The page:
of discovery about El Sistema.
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    I've been to Venezuela at least 15 times
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    and I always feel that I'm coming home
    to the Land of Music.
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    Last fall, I spoke to some eminent
    German musicians in Caracas,
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    and they told me that now in Germany,
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    they refer to Venezuela
    as the Motherland of Music,
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    and to Germany
    as the Grandmotherland of Music.
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    (Laughter)
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    Now, El Sistema might best be described
    as a set of inspiring principles
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    that has lead to a clearly defined
    and well-practiced
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    full-time after school music program,
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    that holds social change as its first goal
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    and the highest values of excellence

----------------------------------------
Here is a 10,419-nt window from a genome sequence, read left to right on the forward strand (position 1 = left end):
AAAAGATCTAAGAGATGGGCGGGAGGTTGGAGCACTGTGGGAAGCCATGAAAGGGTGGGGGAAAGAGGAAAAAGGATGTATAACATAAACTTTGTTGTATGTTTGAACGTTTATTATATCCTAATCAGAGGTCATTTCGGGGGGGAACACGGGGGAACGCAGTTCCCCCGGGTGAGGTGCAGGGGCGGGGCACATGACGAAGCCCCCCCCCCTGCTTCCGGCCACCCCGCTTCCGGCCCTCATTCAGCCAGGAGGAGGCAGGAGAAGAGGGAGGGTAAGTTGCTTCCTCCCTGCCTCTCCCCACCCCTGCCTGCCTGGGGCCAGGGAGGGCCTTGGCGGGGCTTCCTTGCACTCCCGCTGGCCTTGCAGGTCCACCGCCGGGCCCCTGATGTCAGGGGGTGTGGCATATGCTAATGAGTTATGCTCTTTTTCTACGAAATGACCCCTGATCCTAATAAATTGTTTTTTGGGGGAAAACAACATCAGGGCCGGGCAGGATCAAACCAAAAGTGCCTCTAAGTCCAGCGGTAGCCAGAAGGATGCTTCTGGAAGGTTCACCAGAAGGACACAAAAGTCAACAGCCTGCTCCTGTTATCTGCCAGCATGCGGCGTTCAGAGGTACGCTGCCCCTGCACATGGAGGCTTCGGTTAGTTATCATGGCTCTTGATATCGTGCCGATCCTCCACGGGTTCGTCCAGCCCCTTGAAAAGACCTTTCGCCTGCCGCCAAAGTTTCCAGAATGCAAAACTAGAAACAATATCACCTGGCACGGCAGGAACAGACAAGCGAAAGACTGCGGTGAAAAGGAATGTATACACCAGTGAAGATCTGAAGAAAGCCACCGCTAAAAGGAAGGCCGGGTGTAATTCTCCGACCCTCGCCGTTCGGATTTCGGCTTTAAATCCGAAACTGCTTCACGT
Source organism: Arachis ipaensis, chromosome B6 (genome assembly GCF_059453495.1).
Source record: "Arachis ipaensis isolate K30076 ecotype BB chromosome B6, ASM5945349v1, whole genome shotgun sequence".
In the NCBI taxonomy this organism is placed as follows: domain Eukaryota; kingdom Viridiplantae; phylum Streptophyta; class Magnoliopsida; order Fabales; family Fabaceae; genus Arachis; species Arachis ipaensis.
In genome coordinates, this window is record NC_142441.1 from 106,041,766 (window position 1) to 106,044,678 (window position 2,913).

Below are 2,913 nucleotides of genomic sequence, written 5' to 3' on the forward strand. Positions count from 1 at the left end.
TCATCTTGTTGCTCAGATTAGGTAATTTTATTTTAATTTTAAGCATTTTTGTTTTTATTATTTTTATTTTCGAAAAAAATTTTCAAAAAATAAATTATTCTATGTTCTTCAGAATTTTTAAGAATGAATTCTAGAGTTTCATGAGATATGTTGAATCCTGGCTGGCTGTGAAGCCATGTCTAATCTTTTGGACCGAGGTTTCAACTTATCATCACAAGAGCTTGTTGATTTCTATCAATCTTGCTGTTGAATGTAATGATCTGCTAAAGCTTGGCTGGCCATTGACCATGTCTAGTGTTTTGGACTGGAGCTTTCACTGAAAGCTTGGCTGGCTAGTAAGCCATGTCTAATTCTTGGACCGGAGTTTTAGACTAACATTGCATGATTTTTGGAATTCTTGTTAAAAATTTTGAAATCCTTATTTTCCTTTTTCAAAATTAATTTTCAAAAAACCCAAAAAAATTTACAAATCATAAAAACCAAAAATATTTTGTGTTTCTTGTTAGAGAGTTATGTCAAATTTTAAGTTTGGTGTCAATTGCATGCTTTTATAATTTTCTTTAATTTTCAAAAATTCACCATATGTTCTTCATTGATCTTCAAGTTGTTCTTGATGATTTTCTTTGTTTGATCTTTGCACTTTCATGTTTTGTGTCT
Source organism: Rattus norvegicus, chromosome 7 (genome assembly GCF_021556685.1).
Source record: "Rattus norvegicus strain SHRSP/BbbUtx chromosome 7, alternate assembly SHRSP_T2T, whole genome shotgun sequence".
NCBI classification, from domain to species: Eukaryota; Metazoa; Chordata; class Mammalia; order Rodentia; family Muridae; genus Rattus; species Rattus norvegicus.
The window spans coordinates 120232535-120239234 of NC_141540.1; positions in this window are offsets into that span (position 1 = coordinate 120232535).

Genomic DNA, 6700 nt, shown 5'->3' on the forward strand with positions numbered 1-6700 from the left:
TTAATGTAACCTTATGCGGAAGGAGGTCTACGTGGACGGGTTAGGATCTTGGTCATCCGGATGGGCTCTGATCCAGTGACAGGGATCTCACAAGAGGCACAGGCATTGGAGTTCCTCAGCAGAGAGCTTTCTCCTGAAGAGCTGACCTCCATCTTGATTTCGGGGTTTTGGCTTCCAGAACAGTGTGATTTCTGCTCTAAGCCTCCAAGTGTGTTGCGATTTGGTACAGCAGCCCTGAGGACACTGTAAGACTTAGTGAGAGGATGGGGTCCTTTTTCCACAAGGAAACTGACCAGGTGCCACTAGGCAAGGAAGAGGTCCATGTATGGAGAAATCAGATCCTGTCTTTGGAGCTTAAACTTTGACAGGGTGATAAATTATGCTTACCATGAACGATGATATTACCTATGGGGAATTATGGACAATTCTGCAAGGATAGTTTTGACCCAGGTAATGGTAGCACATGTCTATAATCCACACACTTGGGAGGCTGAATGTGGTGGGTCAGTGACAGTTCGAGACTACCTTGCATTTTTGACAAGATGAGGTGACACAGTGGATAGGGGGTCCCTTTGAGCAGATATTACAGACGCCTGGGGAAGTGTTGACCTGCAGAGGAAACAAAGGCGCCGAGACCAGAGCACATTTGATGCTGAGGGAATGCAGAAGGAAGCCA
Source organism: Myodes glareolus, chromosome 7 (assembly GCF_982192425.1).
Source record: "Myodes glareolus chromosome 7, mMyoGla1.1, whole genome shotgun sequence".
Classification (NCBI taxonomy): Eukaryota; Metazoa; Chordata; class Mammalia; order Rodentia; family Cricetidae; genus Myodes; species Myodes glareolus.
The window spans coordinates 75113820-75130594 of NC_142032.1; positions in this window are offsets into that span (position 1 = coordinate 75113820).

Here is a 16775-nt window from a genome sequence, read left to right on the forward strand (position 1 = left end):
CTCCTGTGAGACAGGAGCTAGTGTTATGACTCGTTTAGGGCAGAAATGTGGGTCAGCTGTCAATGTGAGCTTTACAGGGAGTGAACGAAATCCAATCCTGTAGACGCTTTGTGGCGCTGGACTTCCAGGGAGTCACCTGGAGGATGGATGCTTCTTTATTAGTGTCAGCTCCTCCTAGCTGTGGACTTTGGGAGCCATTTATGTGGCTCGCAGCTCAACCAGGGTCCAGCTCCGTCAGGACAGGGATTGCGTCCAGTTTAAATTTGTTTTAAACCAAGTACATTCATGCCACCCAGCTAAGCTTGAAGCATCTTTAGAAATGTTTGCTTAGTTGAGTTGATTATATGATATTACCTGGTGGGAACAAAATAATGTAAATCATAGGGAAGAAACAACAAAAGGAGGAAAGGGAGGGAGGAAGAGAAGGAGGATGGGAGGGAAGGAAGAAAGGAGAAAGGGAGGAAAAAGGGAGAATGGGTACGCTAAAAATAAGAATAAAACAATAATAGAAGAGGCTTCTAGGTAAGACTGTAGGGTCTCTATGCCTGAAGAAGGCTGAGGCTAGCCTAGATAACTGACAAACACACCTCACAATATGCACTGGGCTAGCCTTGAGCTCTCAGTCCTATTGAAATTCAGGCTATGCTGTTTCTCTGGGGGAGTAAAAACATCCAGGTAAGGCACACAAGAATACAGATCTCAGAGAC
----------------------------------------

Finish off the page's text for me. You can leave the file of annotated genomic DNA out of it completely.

in music education
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    as its close second.
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    Learning from our Venezuelan friends,
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    by observation,
    and from our own experience,
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    my colleagues and I across the US
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    have identified 4 core values
    of El Sistema
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    as well as its essential, transferable,
    philosophical and practical elements.
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    The core values cover:
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    human dignity,
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    the belief in every child's potential,
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    the necessity of strong self-worth
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    and clear priorities for education.